National Book Awards To Be Held In Person | Book Pulse

The National Book Awards will be held as an in-person event with some virtual elements. Honors for The Sisters in Crime Australia shortlist authors, 2021 Ned Kelly Awards shortlist, and Ursula K. La Guin with a U.S. Postal Service Forever stamp. Black Ice by Brad Thor, False Witness by Karin Slaughter, and I Alone Can Fix It: Donald J. Trump’s Catastrophic Final Year by Carol Leonnig and Philip Rucker top the best sellers list.  Interviews with Ed Simon of An Alternative History of Pittsburgh, Laia Jufresa of Umami, Melinda Wenner Moyer of ​​How to Raise Kids Who Aren't Assholes: Science-based Strategies for Better Parenting—From Tots to Teens, Pik-Shuen Fung of Ghost Forest, and Matthew Specktor of Always Crashing in the Same Car: On Art, Crisis, and Los Angeles, California.

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Awards & News

 

 

 

 

 

 

The National Book Awards will be held as an in-person event with some virtual elements.

The Sisters in Crime Australia shortlists are announced. 

The Australian Crime Writers Association 2021 Ned Kelly Awards shortlist is announced.

Ursula K. La Guin is being honored with a U.S. Postal Service Forever stamp. Oregon Live has more information.

New Title Bestsellers

Links for the week: NYT Hardcover Fiction Best Sellers | NYT Hardcover Nonfiction Best Sellers | USA Today Best-Selling Books

Fiction

Black Ice by Brad Thor (Atria: Emily Bestler Books) debuts at No. 1 on the NYT Hardcover Fiction Best Sellers list and No. 3 on the USA Today Best-Selling Books list.

False Witness by Karin Slaughter (Morrow; LJ starred review) shows up to No. 6 on the USA Today Best-Selling Books list and No. 8 on the NYT Hardcover Fiction Best Sellers list.

Nonfiction

I Alone Can Fix It: Donald J. Trump’s Catastrophic Final Year by Carol Leonnig and Philip Rucker (Penguin) rises to No. 1 on the USA Today Best-Selling Books list and No. 2 on the NYT Hardcover Nonfiction Best Sellers list. 

Reviews

NYT reviews The Great Mistake by Jonathan Lee (Knopf): “There are readers one can imagine somewhat disappointed by “The Great Mistake,” but that’s not at all to say that the novel is disappointing; it’s just a way of delineating what this very subtle book is and isn’t. From a thumbnail sketch, it might sound built to appeal to fans of sweeping historical fiction set in New York City. But while there are plenty of detailed treats for those types — fishmongers and street vendors and hackney coachmen; an elephant getting stuck in the doorway of a Coney Island police station; an infant lost in a poker game — this is far from Gotham porn.”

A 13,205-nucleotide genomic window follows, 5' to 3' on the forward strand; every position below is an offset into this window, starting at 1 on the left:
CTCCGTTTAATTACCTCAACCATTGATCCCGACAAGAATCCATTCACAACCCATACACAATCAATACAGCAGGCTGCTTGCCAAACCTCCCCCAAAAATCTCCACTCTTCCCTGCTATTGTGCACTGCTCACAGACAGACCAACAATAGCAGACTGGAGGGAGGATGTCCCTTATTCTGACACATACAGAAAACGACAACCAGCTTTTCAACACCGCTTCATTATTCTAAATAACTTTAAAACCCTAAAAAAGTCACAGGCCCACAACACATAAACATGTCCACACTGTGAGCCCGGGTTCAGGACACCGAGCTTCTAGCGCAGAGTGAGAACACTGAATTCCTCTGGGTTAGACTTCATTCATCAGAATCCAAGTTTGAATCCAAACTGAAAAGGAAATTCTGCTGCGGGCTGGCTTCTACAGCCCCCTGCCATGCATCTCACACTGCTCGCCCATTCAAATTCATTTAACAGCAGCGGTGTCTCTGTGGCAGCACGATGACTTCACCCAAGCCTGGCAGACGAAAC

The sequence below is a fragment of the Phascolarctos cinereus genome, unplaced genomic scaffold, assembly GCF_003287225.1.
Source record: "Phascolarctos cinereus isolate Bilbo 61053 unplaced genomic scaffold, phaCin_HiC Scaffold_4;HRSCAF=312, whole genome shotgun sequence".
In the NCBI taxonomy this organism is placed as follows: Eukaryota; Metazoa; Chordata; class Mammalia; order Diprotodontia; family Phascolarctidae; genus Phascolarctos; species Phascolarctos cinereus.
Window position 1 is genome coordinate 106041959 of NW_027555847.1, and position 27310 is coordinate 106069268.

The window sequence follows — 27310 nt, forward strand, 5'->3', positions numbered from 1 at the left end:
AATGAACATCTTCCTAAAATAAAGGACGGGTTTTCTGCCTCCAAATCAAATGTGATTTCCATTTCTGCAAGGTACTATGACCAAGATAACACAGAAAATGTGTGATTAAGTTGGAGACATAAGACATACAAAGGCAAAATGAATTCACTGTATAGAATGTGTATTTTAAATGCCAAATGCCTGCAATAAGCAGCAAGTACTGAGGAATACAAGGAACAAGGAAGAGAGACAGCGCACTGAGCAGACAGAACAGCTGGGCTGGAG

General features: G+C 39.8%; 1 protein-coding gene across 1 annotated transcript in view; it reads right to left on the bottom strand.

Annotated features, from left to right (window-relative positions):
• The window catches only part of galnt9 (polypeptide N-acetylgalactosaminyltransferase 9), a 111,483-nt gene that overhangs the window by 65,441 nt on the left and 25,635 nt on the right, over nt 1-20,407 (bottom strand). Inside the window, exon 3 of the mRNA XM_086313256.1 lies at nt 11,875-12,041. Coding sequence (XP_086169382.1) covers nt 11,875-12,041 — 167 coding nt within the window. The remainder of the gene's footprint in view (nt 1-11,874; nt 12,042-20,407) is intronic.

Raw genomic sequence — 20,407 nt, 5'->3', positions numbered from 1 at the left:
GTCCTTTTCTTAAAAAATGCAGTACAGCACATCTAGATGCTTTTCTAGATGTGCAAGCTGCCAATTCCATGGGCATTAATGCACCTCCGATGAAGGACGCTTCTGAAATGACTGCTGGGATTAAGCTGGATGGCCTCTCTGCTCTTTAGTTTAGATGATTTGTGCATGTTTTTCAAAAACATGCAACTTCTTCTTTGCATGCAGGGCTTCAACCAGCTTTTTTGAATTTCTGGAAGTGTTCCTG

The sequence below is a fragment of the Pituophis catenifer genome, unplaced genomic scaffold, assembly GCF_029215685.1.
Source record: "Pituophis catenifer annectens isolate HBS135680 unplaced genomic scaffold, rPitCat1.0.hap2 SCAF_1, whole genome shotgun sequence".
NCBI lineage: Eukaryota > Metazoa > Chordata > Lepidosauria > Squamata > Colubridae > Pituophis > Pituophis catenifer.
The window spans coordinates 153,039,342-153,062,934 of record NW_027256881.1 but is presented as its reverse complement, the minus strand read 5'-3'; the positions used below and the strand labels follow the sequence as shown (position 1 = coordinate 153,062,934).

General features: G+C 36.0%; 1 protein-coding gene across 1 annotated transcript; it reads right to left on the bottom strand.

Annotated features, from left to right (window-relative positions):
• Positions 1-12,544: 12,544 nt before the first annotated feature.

Oprah Daily reviews A Farewell to Gabo and Mercedes: A Son's Memoir of Gabriel García Márquez and Mercedes Barcha by Rodrigo Garcia (HarperVia): “Death is a hallmark of A Farewell to Gabo and Mercedes, but a gentle ironic humor also suffuses the book.”

Tor.com reviews She Who Became the Sun by Shelley Parker-Chan (Tor; LJ starred review): “Drawing inspiration from the historical Red Turban Rebellion, She Who Became the Sun (first of the Radiant Emperor duology) reimagines of the rise of Zhu Yuanzhang—from peasant to founder of the Ming Dynasty—and the concurrent collapse of the Mongol-led Yuan Dynasty… if Zhu had been the unnamed daughter instead.”

Locus Magazine reviews All Our Hidden Gifts by Caroline O’Donoghue (Walker: Candlewick): “This darkly exciting novel takes off from that moment, and includes all sorts of paranormal twists and turns, plus a very frightening look at contemporary culture conflicts.”

Book Marks has "5 Reviews You Need to Read This Week."

Briefly Noted

David Sedaris has asked Tracey Ullman to narrate his newest release A Carnival of Snackery (Little, Brown, & Co.) to come out on October 5. Entertainment Weekly has the story. Erik Larson will be coming out with a new fiction audiobook No One Goes Alone to be released by Penguin Random HouseNYT has more.